Winter 2006

Letter from the Editor

UES: The Hardy Organization

Emotional Intelligence at Work

EQ Assessments

Raise Your EQ

Book Review: Resilience at Work

Book Review: Emotional Capitalists

Book Review: Primal Leadership

The bend in the road isn't the end of the road unless you refuse to take the turn."

~ Anonymous

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What is "social intelligence?"

The ability to form accurate interpretations of people, their experience, individual characteristics, relationships, concerns and emotions.

Other examples include the ability to recognize people's faces, voices, guess people's age, or education level, know when it's time to leave a party, a restaurant, end a phone call, and stand the "correct" distance from someone during conversations.

Emotional Intelligence in Action

There now is a considerable body of research suggesting that a person’s ability to perceive, identify, and manage emotion provides the basis for the kinds of social and emotional competencies that are important for success in almost any job.

This probably comes as no surprise to anyone involved in corporate training and development. Often it's soft skills training that managers and executives need the most.

Leaders, in particular, need high EQ because they represent the organization to the public, they interact with the highest number of people inside and outside the organization and they set the tone for employee morale.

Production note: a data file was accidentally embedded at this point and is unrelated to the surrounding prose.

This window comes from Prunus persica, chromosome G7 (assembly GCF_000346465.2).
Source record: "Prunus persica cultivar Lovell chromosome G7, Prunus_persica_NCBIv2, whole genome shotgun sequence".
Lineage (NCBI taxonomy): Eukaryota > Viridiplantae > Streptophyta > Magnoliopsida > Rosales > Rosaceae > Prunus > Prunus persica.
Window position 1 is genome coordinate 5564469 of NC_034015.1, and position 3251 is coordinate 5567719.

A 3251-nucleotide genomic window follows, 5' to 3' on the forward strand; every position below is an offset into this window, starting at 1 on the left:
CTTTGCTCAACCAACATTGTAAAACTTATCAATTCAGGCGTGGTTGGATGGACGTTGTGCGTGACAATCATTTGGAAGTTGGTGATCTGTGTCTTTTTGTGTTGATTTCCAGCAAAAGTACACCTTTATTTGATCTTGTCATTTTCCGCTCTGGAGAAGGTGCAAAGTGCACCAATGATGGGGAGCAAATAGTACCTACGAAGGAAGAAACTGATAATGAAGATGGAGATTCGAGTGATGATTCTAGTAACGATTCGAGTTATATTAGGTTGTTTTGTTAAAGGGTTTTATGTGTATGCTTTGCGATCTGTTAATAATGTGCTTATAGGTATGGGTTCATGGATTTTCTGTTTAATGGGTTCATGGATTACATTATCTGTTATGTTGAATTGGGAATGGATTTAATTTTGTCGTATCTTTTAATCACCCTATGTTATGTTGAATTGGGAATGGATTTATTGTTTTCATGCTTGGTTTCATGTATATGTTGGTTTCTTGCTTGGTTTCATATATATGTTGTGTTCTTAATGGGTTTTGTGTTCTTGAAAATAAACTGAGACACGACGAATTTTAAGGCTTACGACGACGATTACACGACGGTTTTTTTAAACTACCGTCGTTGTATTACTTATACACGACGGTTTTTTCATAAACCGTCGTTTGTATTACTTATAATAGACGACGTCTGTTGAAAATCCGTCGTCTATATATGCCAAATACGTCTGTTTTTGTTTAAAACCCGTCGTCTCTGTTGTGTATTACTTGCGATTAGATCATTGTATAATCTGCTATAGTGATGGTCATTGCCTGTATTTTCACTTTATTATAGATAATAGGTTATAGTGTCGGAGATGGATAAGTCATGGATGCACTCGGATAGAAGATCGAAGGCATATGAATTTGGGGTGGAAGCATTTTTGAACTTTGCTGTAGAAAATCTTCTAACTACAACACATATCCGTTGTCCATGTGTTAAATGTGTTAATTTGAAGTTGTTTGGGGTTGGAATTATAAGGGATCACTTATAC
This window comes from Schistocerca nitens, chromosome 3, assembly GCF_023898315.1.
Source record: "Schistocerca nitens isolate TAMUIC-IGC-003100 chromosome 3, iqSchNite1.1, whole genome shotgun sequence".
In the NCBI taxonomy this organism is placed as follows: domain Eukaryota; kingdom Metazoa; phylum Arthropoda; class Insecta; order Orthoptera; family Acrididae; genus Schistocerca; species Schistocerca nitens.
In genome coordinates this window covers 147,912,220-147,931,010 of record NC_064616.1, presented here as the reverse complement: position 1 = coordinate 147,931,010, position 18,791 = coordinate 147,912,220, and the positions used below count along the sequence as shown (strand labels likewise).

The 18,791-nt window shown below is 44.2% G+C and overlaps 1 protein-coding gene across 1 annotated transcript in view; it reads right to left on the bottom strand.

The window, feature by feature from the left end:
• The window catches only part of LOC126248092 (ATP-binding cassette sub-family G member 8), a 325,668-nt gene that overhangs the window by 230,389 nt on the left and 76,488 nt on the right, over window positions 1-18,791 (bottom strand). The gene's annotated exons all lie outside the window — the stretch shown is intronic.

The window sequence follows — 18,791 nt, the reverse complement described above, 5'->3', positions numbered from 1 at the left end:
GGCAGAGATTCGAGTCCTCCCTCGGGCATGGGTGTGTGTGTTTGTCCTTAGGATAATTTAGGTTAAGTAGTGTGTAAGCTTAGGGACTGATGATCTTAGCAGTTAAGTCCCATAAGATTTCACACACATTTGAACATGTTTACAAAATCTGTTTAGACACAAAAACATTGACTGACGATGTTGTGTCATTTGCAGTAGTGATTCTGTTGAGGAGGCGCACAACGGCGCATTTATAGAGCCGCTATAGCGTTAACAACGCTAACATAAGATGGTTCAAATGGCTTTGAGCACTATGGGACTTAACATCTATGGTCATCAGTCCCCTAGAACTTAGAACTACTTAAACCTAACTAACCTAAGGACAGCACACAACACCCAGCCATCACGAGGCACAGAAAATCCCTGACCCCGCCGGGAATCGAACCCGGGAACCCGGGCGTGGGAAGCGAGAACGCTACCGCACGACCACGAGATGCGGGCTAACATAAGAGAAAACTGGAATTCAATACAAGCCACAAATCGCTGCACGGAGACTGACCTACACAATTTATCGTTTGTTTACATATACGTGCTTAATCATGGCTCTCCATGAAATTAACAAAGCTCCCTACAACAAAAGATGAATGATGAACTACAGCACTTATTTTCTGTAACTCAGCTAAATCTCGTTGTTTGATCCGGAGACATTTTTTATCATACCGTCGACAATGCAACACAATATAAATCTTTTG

Leaders with empathy are able to understand their employees' needs and provide them with constructive feedback. Those who are adept at managing their emotions are better equipped to project a consistent message to their teams and guide their companies through complex issues.

Success in sales requires the empathic ability to gauge a customer's mood and the interpersonal skill to decide when to pitch a product and when to keep quiet.

By comparison, success as a self-employed professional requires a more individual form of self-discipline and motivation.

Customer service representatives who are emotionally resilient, avoid over-personalizing negative interactions, and tend to keep their focus on solving the problem together with the customer.

The ability to manage feelings and handle stress is another aspect of emotional intelligence that has been found to be important for success. A study of store managers in a retail chain found that the ability to handle stress predicted net profits, sales per square foot, sales per employee, and per dollar of inventory investment.

More recently, a survey of retail sales buyers found that apparel sales reps were valued primarily for their empathy. The buyers reported that they wanted reps who could listen well and really understand what they wanted and what their concerns were.

As the pace of change increases and the world of work makes ever greater demands on a person’s cognitive, emotional, and physical resources, this particular set of abilities will become increasingly important.

© 2006 Adventure Associates, Inc.